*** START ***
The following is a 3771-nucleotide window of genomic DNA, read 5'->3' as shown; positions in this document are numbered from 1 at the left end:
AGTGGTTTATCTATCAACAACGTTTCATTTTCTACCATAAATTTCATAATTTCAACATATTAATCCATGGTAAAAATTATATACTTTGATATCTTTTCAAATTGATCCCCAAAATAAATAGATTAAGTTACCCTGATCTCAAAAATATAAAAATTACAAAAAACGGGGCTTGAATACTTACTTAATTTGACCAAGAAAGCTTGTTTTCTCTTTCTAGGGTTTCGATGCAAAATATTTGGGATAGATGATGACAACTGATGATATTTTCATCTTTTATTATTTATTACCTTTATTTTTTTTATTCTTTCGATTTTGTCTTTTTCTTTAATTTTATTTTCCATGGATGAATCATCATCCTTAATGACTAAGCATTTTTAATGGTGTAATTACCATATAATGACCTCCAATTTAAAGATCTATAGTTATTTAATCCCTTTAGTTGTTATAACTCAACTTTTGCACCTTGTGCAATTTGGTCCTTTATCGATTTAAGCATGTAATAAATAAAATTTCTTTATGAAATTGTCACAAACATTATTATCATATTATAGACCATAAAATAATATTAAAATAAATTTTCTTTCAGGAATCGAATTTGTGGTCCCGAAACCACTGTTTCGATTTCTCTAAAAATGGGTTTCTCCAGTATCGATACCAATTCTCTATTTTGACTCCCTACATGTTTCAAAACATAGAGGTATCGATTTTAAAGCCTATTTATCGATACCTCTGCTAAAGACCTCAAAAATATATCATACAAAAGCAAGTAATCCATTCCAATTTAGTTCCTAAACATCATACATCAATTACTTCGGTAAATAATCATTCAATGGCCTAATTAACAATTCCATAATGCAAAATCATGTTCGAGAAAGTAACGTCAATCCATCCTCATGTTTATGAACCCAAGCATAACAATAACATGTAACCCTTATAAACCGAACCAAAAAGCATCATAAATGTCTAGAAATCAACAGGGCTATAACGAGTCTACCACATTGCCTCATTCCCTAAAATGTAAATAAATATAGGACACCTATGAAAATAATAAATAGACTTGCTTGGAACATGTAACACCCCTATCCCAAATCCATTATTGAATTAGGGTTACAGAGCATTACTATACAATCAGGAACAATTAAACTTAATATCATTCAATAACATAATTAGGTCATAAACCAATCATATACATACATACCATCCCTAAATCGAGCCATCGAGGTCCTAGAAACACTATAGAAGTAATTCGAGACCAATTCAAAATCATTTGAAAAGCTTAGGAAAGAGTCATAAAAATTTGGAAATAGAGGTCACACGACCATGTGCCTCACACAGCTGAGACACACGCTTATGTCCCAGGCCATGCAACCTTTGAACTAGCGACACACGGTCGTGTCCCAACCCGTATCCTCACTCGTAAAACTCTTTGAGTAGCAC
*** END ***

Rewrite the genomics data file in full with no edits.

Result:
The following is a 3771-nucleotide window of genomic DNA, read 5'->3' as shown; positions in this document are numbered from 1 at the left end:
AGTGGTTTATCTATCAACAACGTTTCATTTTCTACCATAAATTTCATAATTTCAACATATTAATCCATGGTAAAAATTATATACTTTGATATCTTTTCAAATTGATCCCCAAAATAAATAGATTAAGTTACCCTGATCTCAAAAATATAAAAATTACAAAAAACGGGGCTTGAATACTTACTTAATTTGACCAAGAAAGCTTGTTTTCTCTTTCTAGGGTTTCGATGCAAAATATTTGGGATAGATGATGACAACTGATGATATTTTCATCTTTTATTATTTATTACCTTTATTTTTTTTATTCTTTCGATTTTGTCTTTTTCTTTAATTTTATTTTCCATGGATGAATCATCATCCTTAATGACTAAGCATTTTTAATGGTGTAATTACCATATAATGACCTCCAATTTAAAGATCTATAGTTATTTAATCCCTTTAGTTGTTATAACTCAACTTTTGCACCTTGTGCAATTTGGTCCTTTATCGATTTAAGCATGTAATAAATAAAATTTCTTTATGAAATTGTCACAAACATTATTATCATATTATAGACCATAAAATAATATTAAAATAAATTTTCTTTCAGGAATCGAATTTGTGGTCCCGAAACCACTGTTTCGATTTCTCTAAAAATGGGTTTCTCCAGTATCGATACCAATTCTCTATTTTGACTCCCTACATGTTTCAAAACATAGAGGTATCGATTTTAAAGCCTATTTATCGATACCTCTGCTAAAGACCTCAAAAATATATCATACAAAAGCAAGTAATCCATTCCAATTTAGTTCCTAAACATCATACATCAATTACTTCGGTAAATAATCATTCAATGGCCTAATTAACAATTCCATAATGCAAAATCATGTTCGAGAAAGTAACGTCAATCCATCCTCATGTTTATGAACCCAAGCATAACAATAACATGTAACCCTTATAAACCGAACCAAAAAGCATCATAAATGTCTAGAAATCAACAGGGCTATAACGAGTCTACCACATTGCCTCATTCCCTAAAATGTAAATAAATATAGGACACCTATGAAAATAATAAATAGACTTGCTTGGAACATGTAACACCCCTATCCCAAATCCATTATTGAATTAGGGTTACAGAGCATTACTATACAATCAGGAACAATTAAACTTAATATCATTCAATAACATAATTAGGTCATAAACCAATCATATACATACATACCATCCCTAAATCGAGCCATCGAGGTCCTAGAAACACTATAGAAGTAATTCGAGACCAATTCAAAATCATTTGAAAAGCTTAGGAAAGAGTCATAAAAATTTGGAAATAGAGGTCACACGACCATGTGCCTCACACAGCTGAGACACACGCTTATGTCCCAGGCCATGCAACCTTTGAACTAGCGACACACGGTCGTGTCCCAACCCGTATCCTCACTCGTAAAACTCTTTGAGTAGCAC